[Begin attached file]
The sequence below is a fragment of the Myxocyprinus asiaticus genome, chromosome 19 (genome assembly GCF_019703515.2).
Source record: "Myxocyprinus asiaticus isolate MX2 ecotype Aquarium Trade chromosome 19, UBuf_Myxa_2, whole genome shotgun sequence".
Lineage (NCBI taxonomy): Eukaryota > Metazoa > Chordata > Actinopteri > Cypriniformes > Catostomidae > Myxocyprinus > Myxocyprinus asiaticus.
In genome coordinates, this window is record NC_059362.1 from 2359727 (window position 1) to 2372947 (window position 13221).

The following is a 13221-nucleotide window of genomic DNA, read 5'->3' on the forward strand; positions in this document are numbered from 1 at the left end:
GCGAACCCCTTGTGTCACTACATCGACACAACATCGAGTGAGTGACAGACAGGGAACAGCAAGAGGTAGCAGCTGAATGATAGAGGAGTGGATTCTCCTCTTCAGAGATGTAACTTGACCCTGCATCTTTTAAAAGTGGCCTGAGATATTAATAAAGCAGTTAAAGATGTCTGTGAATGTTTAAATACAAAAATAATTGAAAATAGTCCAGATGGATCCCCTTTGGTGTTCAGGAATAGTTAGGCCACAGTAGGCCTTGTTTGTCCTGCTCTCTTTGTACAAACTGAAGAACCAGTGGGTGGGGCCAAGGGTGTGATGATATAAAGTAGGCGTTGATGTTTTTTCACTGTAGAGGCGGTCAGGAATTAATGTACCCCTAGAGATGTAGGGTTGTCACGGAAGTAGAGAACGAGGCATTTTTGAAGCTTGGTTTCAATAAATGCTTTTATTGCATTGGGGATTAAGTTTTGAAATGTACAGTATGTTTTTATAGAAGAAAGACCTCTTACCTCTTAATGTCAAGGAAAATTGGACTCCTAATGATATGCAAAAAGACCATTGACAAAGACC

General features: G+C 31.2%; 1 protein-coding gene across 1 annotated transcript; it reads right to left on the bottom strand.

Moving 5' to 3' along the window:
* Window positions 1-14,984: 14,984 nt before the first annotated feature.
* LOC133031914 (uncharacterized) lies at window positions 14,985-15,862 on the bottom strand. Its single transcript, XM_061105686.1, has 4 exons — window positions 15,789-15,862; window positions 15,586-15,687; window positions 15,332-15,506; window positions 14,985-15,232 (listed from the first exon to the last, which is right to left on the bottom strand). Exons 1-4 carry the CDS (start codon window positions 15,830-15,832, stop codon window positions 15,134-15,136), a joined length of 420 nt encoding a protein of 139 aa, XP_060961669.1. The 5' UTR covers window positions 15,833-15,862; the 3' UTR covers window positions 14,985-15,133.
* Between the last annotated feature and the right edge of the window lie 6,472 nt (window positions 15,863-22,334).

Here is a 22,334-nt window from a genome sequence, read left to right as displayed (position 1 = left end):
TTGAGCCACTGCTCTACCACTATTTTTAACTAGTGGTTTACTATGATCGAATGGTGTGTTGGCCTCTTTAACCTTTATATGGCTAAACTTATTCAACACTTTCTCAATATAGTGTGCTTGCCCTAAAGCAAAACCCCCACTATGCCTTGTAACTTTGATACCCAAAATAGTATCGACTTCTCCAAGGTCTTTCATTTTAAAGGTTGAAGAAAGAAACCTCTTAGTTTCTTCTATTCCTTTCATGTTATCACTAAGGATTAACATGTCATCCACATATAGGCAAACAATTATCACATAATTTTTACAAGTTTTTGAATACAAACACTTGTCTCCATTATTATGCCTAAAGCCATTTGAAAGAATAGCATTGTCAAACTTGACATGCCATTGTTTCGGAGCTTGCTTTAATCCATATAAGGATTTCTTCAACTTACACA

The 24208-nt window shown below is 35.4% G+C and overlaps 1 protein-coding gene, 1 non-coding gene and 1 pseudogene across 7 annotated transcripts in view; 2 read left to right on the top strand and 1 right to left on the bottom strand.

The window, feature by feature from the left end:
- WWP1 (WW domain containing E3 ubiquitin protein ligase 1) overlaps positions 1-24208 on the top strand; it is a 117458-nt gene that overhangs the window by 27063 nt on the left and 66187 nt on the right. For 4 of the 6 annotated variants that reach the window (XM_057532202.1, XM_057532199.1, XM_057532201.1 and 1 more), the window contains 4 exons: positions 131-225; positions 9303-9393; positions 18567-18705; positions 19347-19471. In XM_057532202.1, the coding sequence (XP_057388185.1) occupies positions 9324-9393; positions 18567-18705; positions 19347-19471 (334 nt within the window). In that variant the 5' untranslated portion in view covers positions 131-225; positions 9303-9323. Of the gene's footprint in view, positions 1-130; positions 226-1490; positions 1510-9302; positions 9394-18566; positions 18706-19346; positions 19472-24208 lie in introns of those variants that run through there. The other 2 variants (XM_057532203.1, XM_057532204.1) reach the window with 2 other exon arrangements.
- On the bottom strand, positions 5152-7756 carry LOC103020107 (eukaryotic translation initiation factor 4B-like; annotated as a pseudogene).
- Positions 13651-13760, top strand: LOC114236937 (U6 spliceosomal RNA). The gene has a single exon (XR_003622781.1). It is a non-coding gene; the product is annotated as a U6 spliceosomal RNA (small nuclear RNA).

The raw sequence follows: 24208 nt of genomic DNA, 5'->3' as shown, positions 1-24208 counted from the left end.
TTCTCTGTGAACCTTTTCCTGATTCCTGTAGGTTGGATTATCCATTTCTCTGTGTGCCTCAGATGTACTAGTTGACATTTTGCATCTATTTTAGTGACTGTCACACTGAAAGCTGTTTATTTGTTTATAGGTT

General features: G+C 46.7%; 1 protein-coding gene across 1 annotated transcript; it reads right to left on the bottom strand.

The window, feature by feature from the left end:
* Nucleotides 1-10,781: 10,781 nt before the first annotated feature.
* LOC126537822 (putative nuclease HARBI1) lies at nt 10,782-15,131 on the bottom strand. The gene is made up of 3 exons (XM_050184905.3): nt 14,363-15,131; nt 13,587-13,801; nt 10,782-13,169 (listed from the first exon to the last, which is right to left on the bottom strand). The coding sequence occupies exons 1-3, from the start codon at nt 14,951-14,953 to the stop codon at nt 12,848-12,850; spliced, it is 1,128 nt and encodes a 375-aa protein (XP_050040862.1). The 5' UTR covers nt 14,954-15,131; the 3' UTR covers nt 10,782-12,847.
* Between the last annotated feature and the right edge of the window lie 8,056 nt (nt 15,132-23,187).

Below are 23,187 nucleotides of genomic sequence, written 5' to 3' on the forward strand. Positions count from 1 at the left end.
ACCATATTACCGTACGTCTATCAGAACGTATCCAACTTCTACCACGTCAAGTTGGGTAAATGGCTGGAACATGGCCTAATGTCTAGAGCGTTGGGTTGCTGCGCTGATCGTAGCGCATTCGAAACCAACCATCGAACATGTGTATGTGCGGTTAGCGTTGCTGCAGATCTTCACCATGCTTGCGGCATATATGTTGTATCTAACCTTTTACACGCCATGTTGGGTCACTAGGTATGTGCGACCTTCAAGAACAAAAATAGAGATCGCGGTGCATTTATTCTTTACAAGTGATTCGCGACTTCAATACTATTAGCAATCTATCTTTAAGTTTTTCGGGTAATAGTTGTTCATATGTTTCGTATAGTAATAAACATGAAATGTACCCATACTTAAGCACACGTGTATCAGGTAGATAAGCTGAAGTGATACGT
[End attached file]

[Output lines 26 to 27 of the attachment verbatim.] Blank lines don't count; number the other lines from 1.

Below are 23,187 nucleotides of genomic sequence, written 5' to 3' on the forward strand. Positions count from 1 at the left end.
ACCATATTACCGTACGTCTATCAGAACGTATCCAACTTCTACCACGTCAAGTTGGGTAAATGGCTGGAACATGGCCTAATGTCTAGAGCGTTGGGTTGCTGCGCTGATCGTAGCGCATTCGAAACCAACCATCGAACATGTGTATGTGCGGTTAGCGTTGCTGCAGATCTTCACCATGCTTGCGGCATATATGTTGTATCTAACCTTTTACACGCCATGTTGGGTCACTAGGTATGTGCGACCTTCAAGAACAAAAATAGAGATCGCGGTGCATTTATTCTTTACAAGTGATTCGCGACTTCAATACTATTAGCAATCTATCTTTAAGTTTTTCGGGTAATAGTTGTTCATATGTTTCGTATAGTAATAAACATGAAATGTACCCATACTTAAGCACACGTGTATCAGGTAGATAAGCTGAAGTGATACGT